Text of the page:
So do the people whose stories I've told in this column. I can't count the times, this past year, when burying myself in their lives saved me when I didn't know how else I'd get through the day.
This Thanksgiving, then, I'd like to express gratitude to all those who shared their tales with me these past rough months.
It's like therapy for me, without the co-pay.
So, thank you, Linda Buckery, for allowing me to be a Salvation Army bell-ringer with you last December, in front of the Gallery at Market East. You volunteer each year to man the red kettle because, you said, "It makes my Christmas feel complete, like life isn't all about me, me, me."
Thank you, Navy Reservist Dan Hazley, for not pulling any punches when you described how hard it was to be deployed three times in seven years. You were desperate for a bridge loan to stabilize your heating-and-cooling company, Can Do Mechanical, which took a major hit while you were serving our country.
You said, "I just need some luck," which you defined as "the product of one's hard work and another's compassion."
Thank you, state Rep. Kathy Watson, R-Bucks, for the watershed teen-driving bill you persuaded your Harrisburg brethren to pass. You know that saying, "The making of laws is like the making of sausages - the less you know about the process the more you respect the result"? Thanks for making us look anyway. And for getting it right.
Thank you, chess whiz Vanita Young, a senior at the Walter D. Palmer Charter School. Your lifetime of hard knocks makes my year look like a Saturday at Chuck E. Cheese's. When readers came through with the money you needed to compete in a high-stakes chess tournament, you rewarded their faith by winning the $40,000 scholarship to Texas Tech University.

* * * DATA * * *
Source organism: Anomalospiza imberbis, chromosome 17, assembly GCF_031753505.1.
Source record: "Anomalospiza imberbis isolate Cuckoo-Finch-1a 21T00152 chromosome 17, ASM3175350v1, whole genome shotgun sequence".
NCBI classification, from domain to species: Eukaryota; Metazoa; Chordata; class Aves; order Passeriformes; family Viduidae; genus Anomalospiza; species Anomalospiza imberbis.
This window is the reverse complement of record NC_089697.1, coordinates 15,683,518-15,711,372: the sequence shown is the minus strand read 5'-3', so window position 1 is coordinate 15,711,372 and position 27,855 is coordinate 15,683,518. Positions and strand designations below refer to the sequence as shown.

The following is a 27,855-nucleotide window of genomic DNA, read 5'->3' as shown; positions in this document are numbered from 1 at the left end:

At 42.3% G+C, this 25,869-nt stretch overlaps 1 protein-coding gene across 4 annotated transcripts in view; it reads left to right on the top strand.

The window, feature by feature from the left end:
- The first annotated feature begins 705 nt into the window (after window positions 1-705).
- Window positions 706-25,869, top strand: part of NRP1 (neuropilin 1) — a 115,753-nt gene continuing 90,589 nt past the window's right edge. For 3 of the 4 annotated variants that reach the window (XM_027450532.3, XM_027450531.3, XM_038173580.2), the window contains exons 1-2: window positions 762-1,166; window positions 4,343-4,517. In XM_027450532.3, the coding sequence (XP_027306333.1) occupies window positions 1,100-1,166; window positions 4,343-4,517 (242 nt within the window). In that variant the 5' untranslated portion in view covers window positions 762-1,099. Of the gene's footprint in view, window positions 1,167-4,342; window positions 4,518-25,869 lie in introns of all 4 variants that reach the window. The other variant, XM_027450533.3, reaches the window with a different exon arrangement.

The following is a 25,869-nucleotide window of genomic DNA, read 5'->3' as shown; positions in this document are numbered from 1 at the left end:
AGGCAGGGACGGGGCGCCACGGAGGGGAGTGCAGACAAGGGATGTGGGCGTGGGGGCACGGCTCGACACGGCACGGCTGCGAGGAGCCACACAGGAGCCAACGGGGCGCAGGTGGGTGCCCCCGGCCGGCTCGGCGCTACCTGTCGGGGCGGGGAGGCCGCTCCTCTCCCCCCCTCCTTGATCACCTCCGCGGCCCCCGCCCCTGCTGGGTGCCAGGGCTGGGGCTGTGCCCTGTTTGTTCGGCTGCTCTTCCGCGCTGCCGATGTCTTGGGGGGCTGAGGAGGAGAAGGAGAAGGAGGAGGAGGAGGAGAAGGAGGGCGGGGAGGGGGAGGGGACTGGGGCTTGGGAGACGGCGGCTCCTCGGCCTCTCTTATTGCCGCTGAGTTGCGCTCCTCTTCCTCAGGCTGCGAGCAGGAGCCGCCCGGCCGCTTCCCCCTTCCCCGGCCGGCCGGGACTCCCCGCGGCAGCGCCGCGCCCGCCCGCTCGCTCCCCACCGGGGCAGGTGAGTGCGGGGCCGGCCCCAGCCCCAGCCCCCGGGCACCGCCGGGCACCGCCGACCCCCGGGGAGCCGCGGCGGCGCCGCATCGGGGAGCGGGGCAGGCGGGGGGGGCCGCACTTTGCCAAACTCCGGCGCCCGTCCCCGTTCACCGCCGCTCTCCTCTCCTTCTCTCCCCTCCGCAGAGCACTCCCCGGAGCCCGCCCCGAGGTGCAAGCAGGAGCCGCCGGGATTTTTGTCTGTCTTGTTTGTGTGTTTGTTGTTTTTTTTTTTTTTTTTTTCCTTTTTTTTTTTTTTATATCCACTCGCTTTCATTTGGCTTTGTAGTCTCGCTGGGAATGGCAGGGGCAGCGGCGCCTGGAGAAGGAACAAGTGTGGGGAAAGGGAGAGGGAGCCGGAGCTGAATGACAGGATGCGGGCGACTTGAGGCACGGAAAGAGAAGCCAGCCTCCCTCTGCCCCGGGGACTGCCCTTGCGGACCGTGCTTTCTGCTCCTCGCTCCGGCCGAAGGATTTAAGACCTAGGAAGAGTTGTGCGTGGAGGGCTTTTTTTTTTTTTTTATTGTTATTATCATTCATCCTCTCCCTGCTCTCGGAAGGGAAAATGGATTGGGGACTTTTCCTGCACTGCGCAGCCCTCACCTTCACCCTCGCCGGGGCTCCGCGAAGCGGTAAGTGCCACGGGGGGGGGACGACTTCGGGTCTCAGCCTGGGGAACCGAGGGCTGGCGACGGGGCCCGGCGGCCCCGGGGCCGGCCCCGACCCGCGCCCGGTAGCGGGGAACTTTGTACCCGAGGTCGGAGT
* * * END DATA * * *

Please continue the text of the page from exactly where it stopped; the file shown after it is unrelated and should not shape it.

You hope to continue advancing in chess, a game you said "is always there for me" and "lets me go deep in thought."
Thank you, Marie DeLany, for telling
how you coaxed drug
dealers off your corner
by playing Christian
music from the
of your Frankford house. The idea came from God, to whom you prayed for the willingness to
see the dealers as
"We all have struggles
and problems,"you said. "If all I felt was bitter, how would that change anything?"
Thank you, Alix Genter, for not holding back about the bridal-salon operator who wouldn't sell you a gown because you're a lesbian. Readers responded with offers of everything from designer dresses and bridal flowers to wedding receptions and honeymoon vacations. But you were reluctant to accept the kindness of strangers.
You said, "I don't want anyone to think I went public for any reason except to raise awareness about discrimination."
Thank you, cancer patient Hannah Max, for blazing a trail at Children's Hospital of Philadelphia. That's where you needed care that your Dutch insurance company refused to pay for.
Once you convinced the insurer that your treatment was necessary, the company began approving treatment at CHOP for other Dutch kids.
The impact of your success? Says your oncologist, John Maris, "When I walk through the waiting room some days, I hear people speaking Dutch more than I hear English."
Finally, thank you, George Echenhofer. When you were ticketed by the Philadelphia Parking Authority while rendering aid to a car-accident victim, you called the Daily News to vent.
The column that resulted triggered a still-rolling tsunami of tales from readers similarly aggravated. The PPA, in response, is tweaking its customer service. And I have a cache of PPA columns to last me through 2015. Thank you, one and all.
Email firstname.lastname@example.org or call 215-854-2217. Recent columns:www.philly.com/
Ronnie. Ronnie's blog: www.philly.com/RonnieBlog. On Twitter: Follow RonniePhilly.